Herod Antipas was one of the co-conspirators who carried out the condemnation and execution of Jesus Christ. More than 30 years earlier, his father, Herod the Great, had tried but failed to murder the young Jesus by slaughtering all the boys under two years old in Bethlehem (Matthew 2:16), but Joseph, Mary and Jesus had already fled to Egypt.
Herod Antipas' Accomplishments:
Herod was appointed tetrarch of Galilee and Perea by the Roman Emperor Augustus Caesar. Tetrarch was a title given to a ruler of one-fourth of a kingdom. Herod is sometimes called King Herod in the New Testament.
He restored the city of Sepphoris, only three miles from Nazareth. Some scholars speculate that Joseph, Jesus' foster father, may have worked on the project as a carpenter.
Herod built a new capital for Galilee on the west side of the Sea of Galilee and named it Tiberias, in honor of his patron, the Roman emperor Tiberius Caesar. It had a stadium, hot baths, and an ornate palace. But because it was supposedly built over a Jewish cemetery, many devout Jews refused to enter Tiberias.
Herod Antipas' Strengths:
Roman Empire records say Herod was a capable administrator of the provinces of Galilee and Perea.
Herod Antipas' Weaknesses:
Herod was morally weak. He married Herodias, the ex-wife of his half-brother Philip. When John the Baptist criticized Herod for this, Herod threw John in prison. Then, Herod gave in to the plot of Herodias and her daughter and had John beheaded (Matthew 14:6-11). However, the Jewish people loved John the Baptist and considered him a prophet. John's murder further alienated Herod from his subjects.
When Pontius Pilate sent Jesus to Herod for trial because Jesus was from Galilee, Herod was afraid of the chief priests and Sanhedrin. Rather than seeking the truth from Jesus, Herod wanted him to perform a miracle for his entertainment. Jesus would not comply. Herod and his soldiers mocked Jesus. Then, instead of freeing this innocent man, Herod sent him back to Pilate, who had the authority to have Jesus crucified.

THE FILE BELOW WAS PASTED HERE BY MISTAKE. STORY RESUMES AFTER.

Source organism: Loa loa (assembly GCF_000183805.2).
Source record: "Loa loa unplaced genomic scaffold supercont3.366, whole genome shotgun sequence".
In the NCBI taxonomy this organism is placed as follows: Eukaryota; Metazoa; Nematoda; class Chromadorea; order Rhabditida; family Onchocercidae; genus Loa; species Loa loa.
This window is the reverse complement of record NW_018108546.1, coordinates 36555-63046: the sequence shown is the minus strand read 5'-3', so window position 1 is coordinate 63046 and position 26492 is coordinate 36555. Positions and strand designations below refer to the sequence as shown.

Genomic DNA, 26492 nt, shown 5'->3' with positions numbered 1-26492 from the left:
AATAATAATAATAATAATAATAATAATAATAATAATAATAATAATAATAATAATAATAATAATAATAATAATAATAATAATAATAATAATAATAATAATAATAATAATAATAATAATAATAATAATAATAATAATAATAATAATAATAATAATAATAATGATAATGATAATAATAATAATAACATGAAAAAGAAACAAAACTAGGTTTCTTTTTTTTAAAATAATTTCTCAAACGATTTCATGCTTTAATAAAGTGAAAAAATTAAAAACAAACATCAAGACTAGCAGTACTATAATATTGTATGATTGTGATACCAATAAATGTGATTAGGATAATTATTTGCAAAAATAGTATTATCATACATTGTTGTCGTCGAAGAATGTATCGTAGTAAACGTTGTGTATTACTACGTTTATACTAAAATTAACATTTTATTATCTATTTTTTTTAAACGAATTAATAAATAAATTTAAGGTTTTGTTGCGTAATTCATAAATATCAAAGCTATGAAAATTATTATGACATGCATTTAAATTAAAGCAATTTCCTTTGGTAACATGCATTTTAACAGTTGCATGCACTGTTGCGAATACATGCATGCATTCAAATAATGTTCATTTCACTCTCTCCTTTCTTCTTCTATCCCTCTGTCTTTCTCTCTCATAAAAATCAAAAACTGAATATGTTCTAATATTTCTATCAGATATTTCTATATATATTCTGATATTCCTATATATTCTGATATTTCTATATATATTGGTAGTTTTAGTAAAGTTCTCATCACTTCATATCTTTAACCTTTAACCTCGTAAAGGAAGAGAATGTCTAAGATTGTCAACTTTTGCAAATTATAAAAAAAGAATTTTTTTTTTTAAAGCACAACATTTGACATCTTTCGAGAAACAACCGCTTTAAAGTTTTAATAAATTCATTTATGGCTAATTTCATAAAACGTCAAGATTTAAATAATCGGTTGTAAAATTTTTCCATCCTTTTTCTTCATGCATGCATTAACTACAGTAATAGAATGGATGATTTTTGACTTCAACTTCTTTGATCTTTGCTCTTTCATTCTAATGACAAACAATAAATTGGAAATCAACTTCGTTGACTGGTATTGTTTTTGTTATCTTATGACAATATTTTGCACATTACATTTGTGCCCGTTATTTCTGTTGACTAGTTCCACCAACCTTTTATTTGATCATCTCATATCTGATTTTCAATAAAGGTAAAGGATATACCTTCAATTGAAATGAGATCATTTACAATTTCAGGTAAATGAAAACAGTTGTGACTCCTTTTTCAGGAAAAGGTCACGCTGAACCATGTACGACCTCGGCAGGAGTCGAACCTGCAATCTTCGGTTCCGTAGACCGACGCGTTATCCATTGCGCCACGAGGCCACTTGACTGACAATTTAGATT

Herod's treachery improved his relationship with the chief priests and Sanhedrin and started a friendship with Pilate from that day forward.
After the emperor Tiberius died and was replaced by Caligula, Herod fell out of favor. He and Herodias were exiled to Gaul (France).
Doing evil to improve our status can have eternal consequences. We will often be faced with the choice of doing the right thing, or doing the wrong thing to gain the favor of someone powerful. Herod chose the latter, leading to the death of the Son of God.
Herod's hometown in Israel is not recorded, but we do know that his father had him educated in Rome.
Referenced in the Bible
Matthew 14:1-6; Mark 6:14-22, 8:14; Luke 3:1-20, 9:7-9, 13:31, 23:7-15; Acts 4:27, 12:1-11.
Tetrarch, or ruler, of the provinces of Galilee and Perea in Roman-occupied Israel.
Father - Herod the Great
Mother - Malthace
Brothers - Archaelaus, Philip
Wife - Herodias
On Herod's birthday the daughter of Herodias danced for the guests and pleased Herod so much that he promised with an oath to give her whatever she asked. Prompted by her mother, she said, "Give me here on a platter the head of John the Baptist." The king was distressed, but because of his oaths and his dinner guests, he ordered that her request be granted and had John beheaded in the prison. His head was brought in on a platter and given to the girl, who carried it to her mother. John's disciples came and took his body and buried it. Then they went and told Jesus. (NIV)
Then Herod and his soldiers ridiculed and mocked him (Jesus). Dressing him in an elegant robe, they sent him back to Pilate. That day Herod and Pilate became friends-before this they had been enemies. (NIV)